A visitor tries face-identification technology at the booth of Ant Financial, Alibaba's finance affiliate, during an industry expo in Hangzhou, capital of Zhejiang province. (LONG WEI/FOR CHINA DAILY)
Internet-based banks are stumbling but holding fast to a vision of bright future
In November, China's Internet search giant Baidu Inc and China CITIC Bank Corp Ltd, a mid-sized lender, announced they will launch as yet unnamed direct bank that will have no network of branches but will offer its services online. [Special coverage]
By foraying into Internet-based banking, Baidu emulated another two Chinese Internet giants: Tencent Holdings Ltd and Alibaba Group Holding Ltd.
Robin Li, chairman and chief executive officer of Baidu, noted the proposed direct bank will be the first of its kind, in the sense that it will bind an existing bank and an Internet company from the mainstream together in cyberspace.
"The Chinese banking sector has arrived at a historical juncture and will be vitalized by the Internet."
China CITIC Bank said it could make a transition by drawing on the operation model of Baidu and their cooperation will likely bring a large number of clients and increase online traffic to the proposed bank.
For example, Baidu could crunch big data about its users to create profiles of potential direct bank customers.
Such a strategy would be in tune with Chinese Premier Li Keqiang's "Internet Plus" plan, which underlines boosting economic development through Internet technologies like cloud computing and big data analytics.
It is a plan that is inspiring a growing number of Internet companies to innovate and launch online financial services.
For instance, WeBank, the country's first online private bank, was jointly founded by Tencent and two local investment firms in December 2014.
By October-end, WeBank's outstanding loans exceeded 4 billion yuan ($624 million), benefiting more than 10 million people. The bank sold third-party wealth management products worth 70 billion yuan to nearly 500,000 clients.
At present, WeBank's financial products span a small range that includes securities investment funds, third-party asset management products and small personal loans to invited clients.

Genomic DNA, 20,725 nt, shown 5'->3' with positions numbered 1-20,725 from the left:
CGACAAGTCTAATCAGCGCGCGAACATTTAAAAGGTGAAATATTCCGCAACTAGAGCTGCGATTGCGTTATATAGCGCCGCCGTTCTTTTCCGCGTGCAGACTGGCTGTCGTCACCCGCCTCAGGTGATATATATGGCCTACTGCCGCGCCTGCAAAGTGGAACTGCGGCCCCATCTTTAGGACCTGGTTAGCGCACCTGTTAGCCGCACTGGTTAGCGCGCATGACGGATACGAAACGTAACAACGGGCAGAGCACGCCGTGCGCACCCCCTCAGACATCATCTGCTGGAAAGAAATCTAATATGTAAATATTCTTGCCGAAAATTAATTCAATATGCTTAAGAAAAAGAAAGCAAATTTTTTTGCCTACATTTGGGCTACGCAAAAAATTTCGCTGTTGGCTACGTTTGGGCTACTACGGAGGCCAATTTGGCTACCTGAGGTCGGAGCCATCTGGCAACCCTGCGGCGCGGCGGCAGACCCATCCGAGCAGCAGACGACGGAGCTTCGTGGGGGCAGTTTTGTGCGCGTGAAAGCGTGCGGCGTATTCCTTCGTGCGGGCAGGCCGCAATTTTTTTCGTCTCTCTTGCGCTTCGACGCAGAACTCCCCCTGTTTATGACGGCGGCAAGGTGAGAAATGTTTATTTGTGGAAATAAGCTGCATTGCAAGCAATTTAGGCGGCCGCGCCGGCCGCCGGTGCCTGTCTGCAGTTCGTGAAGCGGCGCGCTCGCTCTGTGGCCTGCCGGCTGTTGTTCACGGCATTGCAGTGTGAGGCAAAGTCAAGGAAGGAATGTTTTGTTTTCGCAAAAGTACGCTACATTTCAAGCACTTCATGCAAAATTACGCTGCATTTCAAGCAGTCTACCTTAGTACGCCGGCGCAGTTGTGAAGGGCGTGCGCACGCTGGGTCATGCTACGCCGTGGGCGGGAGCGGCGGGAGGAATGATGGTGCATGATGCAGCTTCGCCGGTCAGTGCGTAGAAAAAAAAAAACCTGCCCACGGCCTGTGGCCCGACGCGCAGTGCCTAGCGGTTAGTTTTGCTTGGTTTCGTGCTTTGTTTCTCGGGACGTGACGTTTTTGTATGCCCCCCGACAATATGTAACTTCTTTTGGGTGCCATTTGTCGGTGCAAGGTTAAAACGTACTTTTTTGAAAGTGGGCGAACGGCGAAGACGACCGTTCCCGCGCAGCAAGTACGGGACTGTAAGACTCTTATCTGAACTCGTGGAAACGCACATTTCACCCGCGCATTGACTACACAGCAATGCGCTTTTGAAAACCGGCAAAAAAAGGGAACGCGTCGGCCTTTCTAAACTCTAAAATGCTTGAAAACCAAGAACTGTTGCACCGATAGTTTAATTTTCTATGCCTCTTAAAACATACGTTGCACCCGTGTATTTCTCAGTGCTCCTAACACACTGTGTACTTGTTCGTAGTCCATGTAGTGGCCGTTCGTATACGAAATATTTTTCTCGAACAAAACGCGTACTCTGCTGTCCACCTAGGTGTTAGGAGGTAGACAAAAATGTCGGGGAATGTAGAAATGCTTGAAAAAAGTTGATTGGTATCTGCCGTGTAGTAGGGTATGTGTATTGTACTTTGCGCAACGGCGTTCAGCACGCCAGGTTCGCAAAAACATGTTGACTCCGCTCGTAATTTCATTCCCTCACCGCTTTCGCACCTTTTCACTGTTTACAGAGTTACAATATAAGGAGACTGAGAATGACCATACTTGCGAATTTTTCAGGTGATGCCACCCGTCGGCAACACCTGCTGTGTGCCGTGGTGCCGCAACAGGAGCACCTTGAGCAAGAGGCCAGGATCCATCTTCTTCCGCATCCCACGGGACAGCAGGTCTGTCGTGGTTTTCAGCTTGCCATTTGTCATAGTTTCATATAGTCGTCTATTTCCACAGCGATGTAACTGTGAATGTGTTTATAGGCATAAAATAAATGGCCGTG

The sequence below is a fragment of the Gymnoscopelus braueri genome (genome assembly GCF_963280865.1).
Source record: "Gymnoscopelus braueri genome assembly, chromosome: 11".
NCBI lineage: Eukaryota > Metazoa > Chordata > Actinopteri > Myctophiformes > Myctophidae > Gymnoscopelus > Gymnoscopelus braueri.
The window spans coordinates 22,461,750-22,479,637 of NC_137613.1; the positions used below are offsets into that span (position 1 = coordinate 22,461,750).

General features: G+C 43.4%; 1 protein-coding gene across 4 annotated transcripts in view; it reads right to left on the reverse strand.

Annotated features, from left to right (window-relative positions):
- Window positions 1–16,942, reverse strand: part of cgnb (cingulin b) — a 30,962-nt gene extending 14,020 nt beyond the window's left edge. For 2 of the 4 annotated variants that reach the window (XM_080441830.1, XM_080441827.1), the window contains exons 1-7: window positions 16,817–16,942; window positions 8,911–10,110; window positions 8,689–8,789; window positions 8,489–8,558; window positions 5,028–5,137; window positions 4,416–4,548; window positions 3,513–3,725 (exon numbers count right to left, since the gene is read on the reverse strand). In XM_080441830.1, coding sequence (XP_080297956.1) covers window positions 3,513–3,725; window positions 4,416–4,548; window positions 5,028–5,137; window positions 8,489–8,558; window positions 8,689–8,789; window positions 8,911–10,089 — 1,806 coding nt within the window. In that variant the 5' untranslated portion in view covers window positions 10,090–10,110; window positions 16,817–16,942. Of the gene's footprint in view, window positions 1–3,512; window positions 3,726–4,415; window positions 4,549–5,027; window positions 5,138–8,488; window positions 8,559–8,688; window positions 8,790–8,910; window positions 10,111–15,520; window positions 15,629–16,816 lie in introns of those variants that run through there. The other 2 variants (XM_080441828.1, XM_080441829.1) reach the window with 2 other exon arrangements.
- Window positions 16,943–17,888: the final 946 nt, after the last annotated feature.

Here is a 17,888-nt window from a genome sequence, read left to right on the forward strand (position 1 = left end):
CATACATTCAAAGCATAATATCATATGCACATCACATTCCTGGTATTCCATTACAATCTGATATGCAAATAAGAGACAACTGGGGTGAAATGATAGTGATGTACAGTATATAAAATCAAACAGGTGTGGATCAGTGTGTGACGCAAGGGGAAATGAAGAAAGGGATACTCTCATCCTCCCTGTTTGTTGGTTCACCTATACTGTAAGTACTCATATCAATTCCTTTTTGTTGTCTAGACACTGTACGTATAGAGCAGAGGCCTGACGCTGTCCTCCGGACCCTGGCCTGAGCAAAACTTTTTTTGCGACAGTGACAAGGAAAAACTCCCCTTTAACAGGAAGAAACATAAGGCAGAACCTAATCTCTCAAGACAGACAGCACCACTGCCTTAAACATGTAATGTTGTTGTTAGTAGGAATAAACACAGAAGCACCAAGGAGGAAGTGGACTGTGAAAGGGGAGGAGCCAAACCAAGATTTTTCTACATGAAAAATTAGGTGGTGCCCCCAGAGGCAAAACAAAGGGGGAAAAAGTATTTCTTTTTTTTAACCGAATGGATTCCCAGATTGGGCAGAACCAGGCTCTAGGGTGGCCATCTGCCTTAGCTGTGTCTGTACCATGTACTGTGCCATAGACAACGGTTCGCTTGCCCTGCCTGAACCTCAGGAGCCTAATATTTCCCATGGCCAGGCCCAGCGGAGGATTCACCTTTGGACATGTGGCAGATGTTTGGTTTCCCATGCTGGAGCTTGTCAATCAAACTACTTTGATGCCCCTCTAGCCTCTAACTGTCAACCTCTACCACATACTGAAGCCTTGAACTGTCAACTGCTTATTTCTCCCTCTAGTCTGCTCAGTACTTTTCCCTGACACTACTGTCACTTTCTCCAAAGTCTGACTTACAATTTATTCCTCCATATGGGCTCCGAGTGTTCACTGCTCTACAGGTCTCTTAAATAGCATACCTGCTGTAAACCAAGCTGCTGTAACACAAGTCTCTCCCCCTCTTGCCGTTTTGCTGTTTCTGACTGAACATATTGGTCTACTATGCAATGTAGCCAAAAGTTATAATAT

Similarly, online lender MYbank provides loans of up to 1 million yuan without collateral to small offline merchants based on their creditworthiness. It also offers unsecured loans of no more than 500,000 yuan to farmers and small business owners in rural areas.
MYbank opened for business in June. It is led by the financial services affiliate of Alibaba Group Holding Ltd, China's largest e-commerce company.
Yu Shengfa, president of MYbank, told the media in October that the bank was still testing application software and invited 500,000 small and micro entrepreneurs to use its application.
Even traditional banks are seeking to revitalize themselves by adopting online technologies and innovative business models even though some newly established Internet-based banks are facing challenges.
WeBank blames regulatory hurdles for its modest success so far.
Under the current regulations, people seeking to open new bank accounts are required to visit the bank with their identification card and sign related forms. For accounts with online banks, they need to use a debit card issued by a traditional bank, due to safety concerns. Online banks feel this rule ensures the banking space is not a level playing field.
Li Nanqing, president of WeBank, said he hopes remote opening of online bank accounts would be allowed as soon as possible.